14 Including 6 Foreigners Killed in Taliban Attack in Kabul

Written by  Published by:Shiite News
Published in Asia
Thursday, 14 May 2015


Fourteen people including at least six foreigners were killed in a Taliban attack on a Kabul guesthouse that trapped dozens attending a concert and triggered an hours-long standoff with Afghan forces, officials said Thursday.


“Fifty-four people were rescued by security forces," Kabul police chief Abdul Rahman Rahimi added after a large number of armed personnel swooped on the guesthouse, located in an up-market district and popular with international aid agency workers.

The Taliban, which has stepped up attacks on government and foreign targets, said in a statement that the attack was carried out by a single gunman and "planned carefully to target the party in which important people and Americans were attending".

The attack was also claimed by the Taliban-allied Haqqani network that is believed to be based out of the porous Afghanistan-Pakistan border region.
"One of our suicide squads carried out the raid. We prepared for it for two months and will continue to carry out these attacks," a senior Haqqani commander in charge of suicide operations told AFP by telephone. Afghan police gave conflicting accounts of how many gunmen were involved.

"So far we have identified one attacker, but we are looking to see if there were more. We are trying to find out the circumstances in which the attack took place. We need more investigation," Rahimi said.

The assault came as NATO on Wednesday formally announced plans to retain a small military presence in Afghanistan after 2016 to help strengthen local security forces.

The attack also comes a day after a visit to Kabul by Pakistani Prime Minister Nawaz Sharif, who assured Afghanistan of Islamabad's full support in its battle against the Taliban, saying "the enemies of Afghanistan cannot be the friends of Pakistan".

His unusually strong remarks are the latest sign of a thaw in the once-frosty relationship between the two countries. Afghan officials have frequently accused longtime nemesis Pakistan of harbouring and nurturing Taliban insurgents.

Taliban insurgents, who have waged a 13-year war to topple the US-backed government, launched their spring offensive across Afghanistan late last month.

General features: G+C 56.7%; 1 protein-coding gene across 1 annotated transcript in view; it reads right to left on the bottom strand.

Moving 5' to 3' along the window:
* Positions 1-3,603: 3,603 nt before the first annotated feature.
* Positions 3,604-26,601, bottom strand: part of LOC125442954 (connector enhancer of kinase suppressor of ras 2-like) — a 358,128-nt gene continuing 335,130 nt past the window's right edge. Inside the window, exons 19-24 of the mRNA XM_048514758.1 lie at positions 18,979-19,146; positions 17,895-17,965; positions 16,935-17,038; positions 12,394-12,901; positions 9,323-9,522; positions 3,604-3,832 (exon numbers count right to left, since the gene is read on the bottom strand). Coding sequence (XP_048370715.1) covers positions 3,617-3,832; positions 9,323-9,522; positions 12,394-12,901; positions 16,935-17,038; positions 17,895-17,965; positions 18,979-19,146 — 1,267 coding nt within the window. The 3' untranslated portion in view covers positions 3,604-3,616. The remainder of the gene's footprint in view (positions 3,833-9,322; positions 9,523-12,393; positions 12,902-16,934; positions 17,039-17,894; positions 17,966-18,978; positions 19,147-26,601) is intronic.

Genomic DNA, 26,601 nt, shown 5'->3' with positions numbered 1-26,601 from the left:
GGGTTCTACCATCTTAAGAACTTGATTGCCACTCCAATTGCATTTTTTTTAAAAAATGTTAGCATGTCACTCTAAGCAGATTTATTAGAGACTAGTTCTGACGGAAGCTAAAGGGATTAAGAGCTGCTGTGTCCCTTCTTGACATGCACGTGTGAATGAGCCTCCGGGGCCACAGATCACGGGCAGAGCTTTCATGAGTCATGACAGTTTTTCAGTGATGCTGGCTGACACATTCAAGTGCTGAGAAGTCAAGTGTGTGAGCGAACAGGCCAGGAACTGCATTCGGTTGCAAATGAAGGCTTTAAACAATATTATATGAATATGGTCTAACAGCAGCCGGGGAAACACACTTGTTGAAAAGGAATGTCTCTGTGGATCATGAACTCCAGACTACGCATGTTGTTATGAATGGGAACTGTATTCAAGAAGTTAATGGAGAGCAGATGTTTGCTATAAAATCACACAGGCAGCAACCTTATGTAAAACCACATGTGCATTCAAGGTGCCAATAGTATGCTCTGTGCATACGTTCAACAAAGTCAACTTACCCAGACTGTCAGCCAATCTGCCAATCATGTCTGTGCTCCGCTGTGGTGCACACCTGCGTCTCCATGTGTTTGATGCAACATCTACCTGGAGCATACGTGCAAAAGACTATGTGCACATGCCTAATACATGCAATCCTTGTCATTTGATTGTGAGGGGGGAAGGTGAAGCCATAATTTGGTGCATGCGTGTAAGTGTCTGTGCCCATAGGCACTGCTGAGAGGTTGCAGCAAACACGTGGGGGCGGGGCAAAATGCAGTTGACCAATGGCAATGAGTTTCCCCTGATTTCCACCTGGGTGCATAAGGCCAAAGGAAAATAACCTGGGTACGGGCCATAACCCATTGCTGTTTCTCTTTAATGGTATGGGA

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Four Indians, an American and an Italian were among those killed in the overnight siege on the Park Palace.

The Taliban claimed responsibility for the seven-hour assault, which triggered explosions and bursts of gunfire. It came as Afghan forces face their first fighting season against the insurgents.
"An attack against civilians gathered for a cultural event in the Park Palace hotel in Kabul killed 14 civilians and injured several others," the United Nations Assistance Mission in Afghanistan (UNAMA) said in a statement.


“Fifty-four people were rescued by security forces," Kabul police chief Abdul Rahman Rahimi added after a large number of armed personnel swooped on the guesthouse, located in an up-market district and popular with international aid agency workers.

The Taliban, which has stepped up attacks on government and foreign targets, said in a statement that the attack was carried out by a single gunman and "planned carefully to target the party in which important people and Americans were attending".

The attack was also claimed by the Taliban-allied Haqqani network that is believed to be based out of the porous Afghanistan-Pakistan border region.
"One of our suicide squads carried out the raid. We prepared for it for two months and will continue to carry out these attacks," a senior Haqqani commander in charge of suicide operations told AFP by telephone. Afghan police gave conflicting accounts of how many gunmen were involved.

"So far we have identified one attacker, but we are looking to see if there were more. We are trying to find out the circumstances in which the attack took place. We need more investigation," Rahimi said.

The assault came as NATO on Wednesday formally announced plans to retain a small military presence in Afghanistan after 2016 to help strengthen local security forces.

The attack also comes a day after a visit to Kabul by Pakistani Prime Minister Nawaz Sharif, who assured Afghanistan of Islamabad's full support in its battle against the Taliban, saying "the enemies of Afghanistan cannot be the friends of Pakistan".

His unusually strong remarks are the latest sign of a thaw in the once-frosty relationship between the two countries. Afghan officials have frequently accused longtime nemesis Pakistan of harbouring and nurturing Taliban insurgents.

Taliban insurgents, who have waged a 13-year war to topple the US-backed government, launched their spring offensive across Afghanistan late last month.

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